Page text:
The Kalka-Shimla Railway built to connect, the summer capital of India in 1903 at an altitude of 2076 meters offers a panoramic feast to experience the grandeur of the picturesque Himalayas from the shivalik foot hills at Kalka to several important points such as Dharampur, Solan, Kandaghat, Taradevi, Barog, Salogra, Summerhill, Shimla and beyond up to the silvery snow line near the towering peaks. On June 29, 1898, a contract was signed between the secretary of state and the Delhi-Ambala-Kalka railway company for construction and working of a two feet gauge line from Kalka to Shimla. As per the contract, the rail line was to be built without any pecuniary aid or guarantee from the government. The land was, however, provided free of charge. The military authorities were skeptic about the narrower gauge of two feet chosen for Kalka-Shimla Railway. They recommended a standard two feet by six inches gauge for mountain and light strategic railways. The government of India yielded to the military requirements and on November 15, 1901, the contract with DUK was revised and two feet by six inches gauge was adopted for Kalka-Shimla Railway. This meant change of gauge for a portion of the line built in the year 1901. In the beginning, the line was laid with 41-1/4 lb flat footed steel rails 21 feet long on steel bearing Paltes and Deodar timber sleepers, nine to a rail. The tack was stone ballasted throughout and fenced only along the Kalka camping ground and through the outskirts of the town of Kalka.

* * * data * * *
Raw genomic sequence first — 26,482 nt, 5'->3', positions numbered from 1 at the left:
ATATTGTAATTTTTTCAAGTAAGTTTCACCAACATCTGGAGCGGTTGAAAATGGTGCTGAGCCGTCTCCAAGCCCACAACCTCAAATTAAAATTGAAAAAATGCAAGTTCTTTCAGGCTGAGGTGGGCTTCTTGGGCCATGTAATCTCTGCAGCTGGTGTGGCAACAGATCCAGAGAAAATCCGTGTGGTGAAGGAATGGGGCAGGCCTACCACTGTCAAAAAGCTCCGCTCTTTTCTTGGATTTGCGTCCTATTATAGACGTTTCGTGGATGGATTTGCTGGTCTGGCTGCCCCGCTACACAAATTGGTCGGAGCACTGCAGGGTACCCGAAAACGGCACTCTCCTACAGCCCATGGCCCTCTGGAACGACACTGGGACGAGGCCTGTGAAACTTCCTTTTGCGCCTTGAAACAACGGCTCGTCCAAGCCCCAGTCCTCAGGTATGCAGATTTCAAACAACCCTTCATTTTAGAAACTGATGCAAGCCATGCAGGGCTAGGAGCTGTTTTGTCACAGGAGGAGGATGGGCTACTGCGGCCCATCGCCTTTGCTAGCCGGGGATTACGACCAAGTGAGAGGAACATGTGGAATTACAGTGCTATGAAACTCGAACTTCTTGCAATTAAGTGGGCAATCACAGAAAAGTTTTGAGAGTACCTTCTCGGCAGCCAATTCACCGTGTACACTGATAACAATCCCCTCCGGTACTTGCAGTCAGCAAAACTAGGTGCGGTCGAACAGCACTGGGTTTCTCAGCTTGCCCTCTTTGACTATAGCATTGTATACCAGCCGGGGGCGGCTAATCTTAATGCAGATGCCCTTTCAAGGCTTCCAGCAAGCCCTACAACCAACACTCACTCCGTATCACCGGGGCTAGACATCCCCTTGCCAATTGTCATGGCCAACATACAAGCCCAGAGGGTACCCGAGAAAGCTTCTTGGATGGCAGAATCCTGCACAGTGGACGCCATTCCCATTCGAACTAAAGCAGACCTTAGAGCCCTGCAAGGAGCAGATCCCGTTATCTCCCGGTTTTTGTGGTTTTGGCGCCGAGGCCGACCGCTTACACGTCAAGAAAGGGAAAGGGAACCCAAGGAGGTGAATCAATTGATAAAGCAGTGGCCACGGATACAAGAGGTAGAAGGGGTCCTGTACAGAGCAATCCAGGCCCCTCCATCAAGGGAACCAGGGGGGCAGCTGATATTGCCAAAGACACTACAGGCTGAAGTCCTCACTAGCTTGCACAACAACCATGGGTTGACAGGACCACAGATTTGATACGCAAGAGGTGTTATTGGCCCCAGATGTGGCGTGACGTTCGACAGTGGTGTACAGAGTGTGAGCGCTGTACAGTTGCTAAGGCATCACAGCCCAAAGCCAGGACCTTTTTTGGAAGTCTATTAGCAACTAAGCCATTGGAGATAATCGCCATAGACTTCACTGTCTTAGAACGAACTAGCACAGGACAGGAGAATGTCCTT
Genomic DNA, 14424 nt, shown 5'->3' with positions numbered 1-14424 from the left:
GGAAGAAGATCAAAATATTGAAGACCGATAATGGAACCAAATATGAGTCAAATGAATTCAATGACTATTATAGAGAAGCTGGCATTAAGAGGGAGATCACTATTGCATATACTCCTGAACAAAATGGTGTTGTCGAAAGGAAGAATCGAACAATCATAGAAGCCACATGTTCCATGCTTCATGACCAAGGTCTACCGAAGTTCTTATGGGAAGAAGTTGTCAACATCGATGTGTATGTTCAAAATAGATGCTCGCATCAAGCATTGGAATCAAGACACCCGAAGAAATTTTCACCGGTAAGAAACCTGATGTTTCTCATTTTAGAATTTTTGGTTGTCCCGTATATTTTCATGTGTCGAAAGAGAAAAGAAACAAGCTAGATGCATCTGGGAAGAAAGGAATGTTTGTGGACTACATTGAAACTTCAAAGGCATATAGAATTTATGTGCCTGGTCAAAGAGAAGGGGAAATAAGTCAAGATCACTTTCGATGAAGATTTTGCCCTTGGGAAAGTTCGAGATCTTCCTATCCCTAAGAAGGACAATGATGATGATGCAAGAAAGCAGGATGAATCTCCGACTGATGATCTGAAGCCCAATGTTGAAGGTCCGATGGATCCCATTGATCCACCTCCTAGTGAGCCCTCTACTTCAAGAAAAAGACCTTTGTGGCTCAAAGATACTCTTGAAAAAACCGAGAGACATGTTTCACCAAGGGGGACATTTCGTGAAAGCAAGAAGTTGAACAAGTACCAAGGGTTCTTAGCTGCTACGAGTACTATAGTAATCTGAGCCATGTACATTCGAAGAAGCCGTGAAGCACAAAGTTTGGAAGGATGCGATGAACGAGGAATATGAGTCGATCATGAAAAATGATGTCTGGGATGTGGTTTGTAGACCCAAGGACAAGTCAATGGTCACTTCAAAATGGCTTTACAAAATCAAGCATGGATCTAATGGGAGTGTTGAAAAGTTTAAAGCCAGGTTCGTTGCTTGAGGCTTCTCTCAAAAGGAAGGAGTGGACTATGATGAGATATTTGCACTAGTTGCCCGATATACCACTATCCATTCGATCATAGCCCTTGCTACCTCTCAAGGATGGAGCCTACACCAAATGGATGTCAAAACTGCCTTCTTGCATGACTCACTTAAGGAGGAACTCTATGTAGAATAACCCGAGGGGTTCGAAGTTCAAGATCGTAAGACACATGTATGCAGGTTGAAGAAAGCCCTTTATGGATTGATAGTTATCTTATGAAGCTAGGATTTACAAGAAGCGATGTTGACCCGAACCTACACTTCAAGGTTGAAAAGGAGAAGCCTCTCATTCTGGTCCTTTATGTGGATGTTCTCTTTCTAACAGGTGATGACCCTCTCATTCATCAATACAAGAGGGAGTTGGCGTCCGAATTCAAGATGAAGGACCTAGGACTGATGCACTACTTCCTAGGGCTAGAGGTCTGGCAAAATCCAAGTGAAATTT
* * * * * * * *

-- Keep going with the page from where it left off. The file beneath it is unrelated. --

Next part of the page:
The line measuring 59.44 miles from Kalka to Shimla was opened for traffic on November 9, 1903. Because of peculiar working conditions-high capital cost coupled with high maintenance cost-Kalka Shimla railway was allowed to charge higher rates and fare compared to the then prevailing rates for other lines in the plains. By 1904, a total of Rs. 1,65,25,000 was spent by DUK and it was a serious financial crisis. On representation of the company, the secretary of state decided to purchase the line, the purchase was affected from January 1, 1906. An interesting feature of the Kalka-Shimla Railway is the almost complete absence of Girder bridges. Multi arched galleries like ancient roman aqueducts being the commonest means of carrying the line over the ravines between the hill spurs. There is only on 60 feet plate girder span in a Pinewood near the old engineer bungalow at Dharampur and a steel trestle via duct, which replaced a stone gallery in 1935 in the 869 bridges representing about 3 percent of the line. The entire section has been built with steep gradient through the Shivalik ranges. Another special feature of the Kalka-Shimla Railway is that as many as 27 cutovers serve as different gradient crossings. There are 20 intermediate stations, and all have crossing facilities. The line also has about 107 tunnels, which, besides representing the engineering feat, also generate a lot of interest in the travellers. During summer months, passenger traffic is heavy whereas in winter months, potato traffic keeps the line busy.
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